There are 62 historic buildings on West Campus.  Recognize the building above?  It was in the opening scene of the movie “A Few Good Men,”  in which the St. Elizabeths campus played a marine base.  It was really a records building.  St. Elizabeths had a lot of records.

There’s the hospital, dormatories, dining hall, auditorium, morgue, fire station, chapel and staff housing.  There’s also stables and barns, because they kept animals, and greenhouses to grow flowers for arrangements for the wards.

Then there was the Burroughs Cottage, above, built in 1886 for patient Sarah Borrows, the daughter of a wealthy DC family.  In 1893, after the death of Sarah’s father, Sarah’s mother went to live at the cottage with her.  A misspelling of the family name somewhere along the line has endured in the name of the cottage.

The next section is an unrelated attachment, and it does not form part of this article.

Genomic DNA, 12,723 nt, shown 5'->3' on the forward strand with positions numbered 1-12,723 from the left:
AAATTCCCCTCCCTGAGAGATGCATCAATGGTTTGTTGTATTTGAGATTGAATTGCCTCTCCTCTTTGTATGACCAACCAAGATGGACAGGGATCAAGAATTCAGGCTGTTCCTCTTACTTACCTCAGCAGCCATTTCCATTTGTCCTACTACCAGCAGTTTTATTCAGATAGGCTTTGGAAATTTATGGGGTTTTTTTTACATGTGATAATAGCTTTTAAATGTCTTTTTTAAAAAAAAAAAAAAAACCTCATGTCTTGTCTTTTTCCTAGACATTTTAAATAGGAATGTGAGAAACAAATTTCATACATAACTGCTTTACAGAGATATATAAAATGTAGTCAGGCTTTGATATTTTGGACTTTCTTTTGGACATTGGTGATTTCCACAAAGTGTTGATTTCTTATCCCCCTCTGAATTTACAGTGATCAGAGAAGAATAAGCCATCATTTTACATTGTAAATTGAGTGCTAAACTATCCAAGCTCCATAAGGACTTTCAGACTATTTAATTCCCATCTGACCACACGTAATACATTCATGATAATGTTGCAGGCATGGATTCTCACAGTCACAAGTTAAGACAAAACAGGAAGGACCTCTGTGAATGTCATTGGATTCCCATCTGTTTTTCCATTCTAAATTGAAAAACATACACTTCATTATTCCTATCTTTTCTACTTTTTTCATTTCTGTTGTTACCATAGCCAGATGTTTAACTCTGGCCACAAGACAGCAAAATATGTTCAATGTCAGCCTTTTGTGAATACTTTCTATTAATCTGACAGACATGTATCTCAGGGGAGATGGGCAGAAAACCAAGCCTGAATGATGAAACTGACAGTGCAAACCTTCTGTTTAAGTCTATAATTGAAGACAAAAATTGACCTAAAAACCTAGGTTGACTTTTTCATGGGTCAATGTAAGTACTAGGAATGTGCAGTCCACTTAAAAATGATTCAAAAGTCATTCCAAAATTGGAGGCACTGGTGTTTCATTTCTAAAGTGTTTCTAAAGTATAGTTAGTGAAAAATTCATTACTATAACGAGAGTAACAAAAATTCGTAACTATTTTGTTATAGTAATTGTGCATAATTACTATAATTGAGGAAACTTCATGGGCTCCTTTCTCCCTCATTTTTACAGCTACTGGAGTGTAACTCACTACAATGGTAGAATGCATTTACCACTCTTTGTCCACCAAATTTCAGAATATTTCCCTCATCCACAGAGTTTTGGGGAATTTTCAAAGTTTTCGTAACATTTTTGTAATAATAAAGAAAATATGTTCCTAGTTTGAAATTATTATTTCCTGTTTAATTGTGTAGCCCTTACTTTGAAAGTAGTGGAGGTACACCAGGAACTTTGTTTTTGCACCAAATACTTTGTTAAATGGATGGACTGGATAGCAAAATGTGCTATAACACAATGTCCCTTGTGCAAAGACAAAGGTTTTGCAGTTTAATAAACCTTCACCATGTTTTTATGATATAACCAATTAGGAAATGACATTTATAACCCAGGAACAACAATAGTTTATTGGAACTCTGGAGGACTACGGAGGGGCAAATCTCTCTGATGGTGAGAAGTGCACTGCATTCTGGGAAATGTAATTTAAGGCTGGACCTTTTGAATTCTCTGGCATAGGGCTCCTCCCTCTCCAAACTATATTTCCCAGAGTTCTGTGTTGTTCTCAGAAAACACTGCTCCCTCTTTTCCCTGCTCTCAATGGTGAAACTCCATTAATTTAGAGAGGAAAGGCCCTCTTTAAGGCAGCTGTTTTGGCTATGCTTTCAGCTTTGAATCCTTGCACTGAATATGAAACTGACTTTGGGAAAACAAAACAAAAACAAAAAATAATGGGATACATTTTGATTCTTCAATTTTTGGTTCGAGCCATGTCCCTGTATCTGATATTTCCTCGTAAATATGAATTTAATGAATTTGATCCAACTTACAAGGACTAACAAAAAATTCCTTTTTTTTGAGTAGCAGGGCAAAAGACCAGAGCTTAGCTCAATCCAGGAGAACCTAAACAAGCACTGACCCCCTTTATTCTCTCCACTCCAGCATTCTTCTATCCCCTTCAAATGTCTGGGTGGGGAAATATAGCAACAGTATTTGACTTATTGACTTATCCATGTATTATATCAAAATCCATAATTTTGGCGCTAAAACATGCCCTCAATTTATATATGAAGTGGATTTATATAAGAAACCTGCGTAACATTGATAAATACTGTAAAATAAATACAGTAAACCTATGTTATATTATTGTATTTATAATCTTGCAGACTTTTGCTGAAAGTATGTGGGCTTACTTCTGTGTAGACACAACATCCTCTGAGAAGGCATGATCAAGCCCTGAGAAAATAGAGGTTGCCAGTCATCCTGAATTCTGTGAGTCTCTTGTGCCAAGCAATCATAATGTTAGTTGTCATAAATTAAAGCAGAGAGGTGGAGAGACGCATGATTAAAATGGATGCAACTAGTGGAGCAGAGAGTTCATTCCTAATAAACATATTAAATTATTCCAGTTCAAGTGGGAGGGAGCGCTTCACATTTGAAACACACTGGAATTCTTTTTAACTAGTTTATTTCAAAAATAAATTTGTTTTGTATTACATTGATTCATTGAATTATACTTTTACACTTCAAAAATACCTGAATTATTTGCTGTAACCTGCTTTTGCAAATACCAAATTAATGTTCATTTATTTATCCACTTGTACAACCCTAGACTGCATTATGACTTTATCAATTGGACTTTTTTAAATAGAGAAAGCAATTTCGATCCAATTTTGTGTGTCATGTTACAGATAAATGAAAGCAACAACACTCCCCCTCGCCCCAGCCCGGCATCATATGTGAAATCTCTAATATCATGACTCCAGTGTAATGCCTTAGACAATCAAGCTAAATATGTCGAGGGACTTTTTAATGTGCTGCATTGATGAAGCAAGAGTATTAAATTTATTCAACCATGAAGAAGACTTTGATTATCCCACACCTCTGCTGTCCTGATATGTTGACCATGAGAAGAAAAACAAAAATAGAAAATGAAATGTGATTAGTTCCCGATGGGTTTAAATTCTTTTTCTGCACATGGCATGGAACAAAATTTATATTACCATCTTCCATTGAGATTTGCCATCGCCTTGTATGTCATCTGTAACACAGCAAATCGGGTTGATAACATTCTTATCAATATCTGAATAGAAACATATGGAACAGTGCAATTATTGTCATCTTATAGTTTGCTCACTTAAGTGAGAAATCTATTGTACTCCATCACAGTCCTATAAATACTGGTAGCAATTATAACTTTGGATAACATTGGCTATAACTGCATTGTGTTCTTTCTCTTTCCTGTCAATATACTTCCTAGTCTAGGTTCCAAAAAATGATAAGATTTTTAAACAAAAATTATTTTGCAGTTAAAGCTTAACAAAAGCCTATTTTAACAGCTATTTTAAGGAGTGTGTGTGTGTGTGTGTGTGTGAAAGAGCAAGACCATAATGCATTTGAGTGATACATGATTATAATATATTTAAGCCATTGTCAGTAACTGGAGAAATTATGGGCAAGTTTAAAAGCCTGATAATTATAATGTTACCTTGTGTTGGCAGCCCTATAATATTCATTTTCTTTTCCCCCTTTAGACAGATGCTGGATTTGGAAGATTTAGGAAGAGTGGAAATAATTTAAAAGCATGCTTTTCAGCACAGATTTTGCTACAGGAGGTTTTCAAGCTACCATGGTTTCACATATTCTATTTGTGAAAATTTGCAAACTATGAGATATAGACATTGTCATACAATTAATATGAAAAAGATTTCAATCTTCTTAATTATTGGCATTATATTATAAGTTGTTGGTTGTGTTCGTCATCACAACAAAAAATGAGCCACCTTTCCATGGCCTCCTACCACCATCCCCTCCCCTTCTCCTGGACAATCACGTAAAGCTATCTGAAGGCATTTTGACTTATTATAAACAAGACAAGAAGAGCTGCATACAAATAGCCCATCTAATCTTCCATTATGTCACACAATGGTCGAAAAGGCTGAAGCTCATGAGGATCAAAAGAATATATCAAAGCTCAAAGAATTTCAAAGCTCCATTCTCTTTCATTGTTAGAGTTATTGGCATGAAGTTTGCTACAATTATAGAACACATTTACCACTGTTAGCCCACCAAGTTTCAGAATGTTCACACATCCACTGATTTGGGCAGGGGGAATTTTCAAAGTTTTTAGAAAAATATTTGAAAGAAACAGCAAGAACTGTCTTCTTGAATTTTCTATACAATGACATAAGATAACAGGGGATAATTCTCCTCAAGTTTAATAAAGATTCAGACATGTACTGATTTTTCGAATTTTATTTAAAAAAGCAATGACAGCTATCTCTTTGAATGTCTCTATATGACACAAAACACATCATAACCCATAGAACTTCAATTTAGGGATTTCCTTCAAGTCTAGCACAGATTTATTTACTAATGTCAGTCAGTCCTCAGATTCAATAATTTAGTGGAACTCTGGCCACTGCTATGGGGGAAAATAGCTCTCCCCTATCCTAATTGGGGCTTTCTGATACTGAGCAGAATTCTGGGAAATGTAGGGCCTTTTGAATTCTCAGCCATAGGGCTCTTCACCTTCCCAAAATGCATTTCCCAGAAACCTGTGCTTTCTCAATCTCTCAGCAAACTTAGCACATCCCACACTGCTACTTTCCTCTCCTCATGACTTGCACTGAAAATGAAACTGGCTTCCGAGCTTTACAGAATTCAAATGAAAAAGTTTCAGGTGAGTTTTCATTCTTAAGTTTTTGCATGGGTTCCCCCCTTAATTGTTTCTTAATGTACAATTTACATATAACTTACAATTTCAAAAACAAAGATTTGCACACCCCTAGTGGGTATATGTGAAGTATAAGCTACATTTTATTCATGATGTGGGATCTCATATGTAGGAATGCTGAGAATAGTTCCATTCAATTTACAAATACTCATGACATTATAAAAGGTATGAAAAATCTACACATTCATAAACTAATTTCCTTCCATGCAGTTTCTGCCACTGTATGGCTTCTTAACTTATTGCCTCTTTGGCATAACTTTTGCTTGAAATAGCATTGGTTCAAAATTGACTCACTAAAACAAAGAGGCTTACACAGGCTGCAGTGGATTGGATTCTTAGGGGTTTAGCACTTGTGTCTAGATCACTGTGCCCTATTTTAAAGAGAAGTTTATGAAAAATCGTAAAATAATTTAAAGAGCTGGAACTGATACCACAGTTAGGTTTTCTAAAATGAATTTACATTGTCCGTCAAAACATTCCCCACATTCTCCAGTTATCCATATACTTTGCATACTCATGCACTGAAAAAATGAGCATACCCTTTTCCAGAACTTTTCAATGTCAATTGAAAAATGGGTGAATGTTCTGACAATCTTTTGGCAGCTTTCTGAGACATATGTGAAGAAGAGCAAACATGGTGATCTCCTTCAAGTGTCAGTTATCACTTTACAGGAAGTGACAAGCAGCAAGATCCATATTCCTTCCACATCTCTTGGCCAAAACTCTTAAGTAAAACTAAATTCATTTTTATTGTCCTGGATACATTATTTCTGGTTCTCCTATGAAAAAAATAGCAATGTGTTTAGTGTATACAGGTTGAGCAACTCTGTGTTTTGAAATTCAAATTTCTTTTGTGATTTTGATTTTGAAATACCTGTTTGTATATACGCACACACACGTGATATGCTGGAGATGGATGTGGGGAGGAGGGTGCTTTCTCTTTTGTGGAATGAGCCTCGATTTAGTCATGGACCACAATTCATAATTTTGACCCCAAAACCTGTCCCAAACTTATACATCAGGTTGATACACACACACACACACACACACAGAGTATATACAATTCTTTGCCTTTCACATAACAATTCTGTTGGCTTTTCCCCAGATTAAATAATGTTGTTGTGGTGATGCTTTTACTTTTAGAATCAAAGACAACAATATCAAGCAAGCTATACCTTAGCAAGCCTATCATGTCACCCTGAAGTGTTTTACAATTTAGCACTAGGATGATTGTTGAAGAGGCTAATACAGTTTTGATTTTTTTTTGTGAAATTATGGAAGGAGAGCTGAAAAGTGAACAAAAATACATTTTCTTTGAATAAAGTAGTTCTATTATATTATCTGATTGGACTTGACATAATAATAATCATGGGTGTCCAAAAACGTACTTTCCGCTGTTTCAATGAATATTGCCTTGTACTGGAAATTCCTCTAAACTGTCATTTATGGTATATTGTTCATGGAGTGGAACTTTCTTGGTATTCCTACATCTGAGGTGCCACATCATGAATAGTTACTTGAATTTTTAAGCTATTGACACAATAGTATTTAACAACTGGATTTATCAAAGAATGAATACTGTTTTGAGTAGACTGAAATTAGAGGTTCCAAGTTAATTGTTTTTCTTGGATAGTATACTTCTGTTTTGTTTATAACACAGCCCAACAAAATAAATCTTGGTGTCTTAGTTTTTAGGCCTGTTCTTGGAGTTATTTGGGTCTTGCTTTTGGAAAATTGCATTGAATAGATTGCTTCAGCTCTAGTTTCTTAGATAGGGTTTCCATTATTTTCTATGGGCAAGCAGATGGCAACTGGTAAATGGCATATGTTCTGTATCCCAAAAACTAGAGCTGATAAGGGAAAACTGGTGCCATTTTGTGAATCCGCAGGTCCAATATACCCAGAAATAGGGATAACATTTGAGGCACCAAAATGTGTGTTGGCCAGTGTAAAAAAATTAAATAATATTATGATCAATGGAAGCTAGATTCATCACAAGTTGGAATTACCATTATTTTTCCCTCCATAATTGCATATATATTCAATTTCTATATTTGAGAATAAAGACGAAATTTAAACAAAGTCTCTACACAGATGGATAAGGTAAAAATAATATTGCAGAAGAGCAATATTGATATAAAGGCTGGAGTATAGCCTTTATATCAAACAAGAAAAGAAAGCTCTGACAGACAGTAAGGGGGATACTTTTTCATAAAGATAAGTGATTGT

A sad story from the tour guide: He was reading case files from St. Elizabeths at the National Archives last week and came across one from 1960 — that he shouldn’t have been able to access because the person involved might still be alive — about a 6-year-old boy who had a lobodomy the year before.

The tours are sponsored by the DC Preservation League and the Government Services Administration.  It’s free and reservations can be made by contacting the Preservation League.  There’s only one tour left this year, however, and it’s already full.  But they’ll start up again in the spring.